Legal Barriers to Information Sharing: The Erection of a Wall Between Intelligence and Law Enforcement Investigation

As the threat of terrorism from radical Islamic groups developed) the FBI had both law enforcement and intelligence responsibilities in response to the threat. And it had different tools to use depending on whether its investigation was designated as an intelligence matter Of a criminal matter. For criminal matters it could apply for and use traditional criminal warrants. For intelligence matters it could apply to a special court, known as the Foreign Intelligence Surveillance Court (FISC), for warrants pursuant to the Foreign Intelligence Survei11ance Act (FISA) of 1978.1 This law governs electronic surveillance and physical searches of foreign powers and their agents within the United States. This divergence in purposes for the respective types of investigations and concerns about using intelligence techniques to advance law enforcement interests led to information sharing barriers being erected between the investigations. This paper will describe the history and development of the various baniers and their impact on the 9/11 story.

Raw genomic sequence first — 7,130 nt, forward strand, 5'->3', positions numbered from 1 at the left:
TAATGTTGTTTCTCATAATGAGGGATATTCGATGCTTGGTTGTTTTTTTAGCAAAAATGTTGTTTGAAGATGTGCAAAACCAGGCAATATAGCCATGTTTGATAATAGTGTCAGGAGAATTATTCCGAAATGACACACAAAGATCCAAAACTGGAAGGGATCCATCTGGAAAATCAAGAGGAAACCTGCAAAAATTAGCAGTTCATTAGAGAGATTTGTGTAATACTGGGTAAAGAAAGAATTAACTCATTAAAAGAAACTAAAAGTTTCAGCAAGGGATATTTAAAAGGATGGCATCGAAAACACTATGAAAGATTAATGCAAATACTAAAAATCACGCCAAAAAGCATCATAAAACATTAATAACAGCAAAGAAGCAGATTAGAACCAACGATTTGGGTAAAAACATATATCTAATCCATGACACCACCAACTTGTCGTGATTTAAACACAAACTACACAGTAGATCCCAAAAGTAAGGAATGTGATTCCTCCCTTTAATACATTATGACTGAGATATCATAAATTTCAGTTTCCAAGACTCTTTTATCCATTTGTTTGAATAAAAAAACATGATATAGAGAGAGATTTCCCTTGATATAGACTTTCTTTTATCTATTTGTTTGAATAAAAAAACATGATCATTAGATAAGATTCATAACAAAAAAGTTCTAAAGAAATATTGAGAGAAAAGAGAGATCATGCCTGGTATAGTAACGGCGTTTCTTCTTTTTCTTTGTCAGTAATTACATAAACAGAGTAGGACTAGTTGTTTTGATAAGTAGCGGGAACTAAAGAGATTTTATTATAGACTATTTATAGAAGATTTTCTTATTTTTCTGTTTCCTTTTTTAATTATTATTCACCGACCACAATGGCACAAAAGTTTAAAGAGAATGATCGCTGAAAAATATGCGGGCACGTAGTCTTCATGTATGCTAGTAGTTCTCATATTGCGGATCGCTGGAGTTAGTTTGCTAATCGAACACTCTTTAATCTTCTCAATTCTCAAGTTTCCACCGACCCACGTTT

Date: August 20, 2004
Type: Document
Publisher: Commission on Terrorist Attacks Upon the United States
Note: This monograph was written for the 9/11 commission in 2004 and declassified in May 2009.
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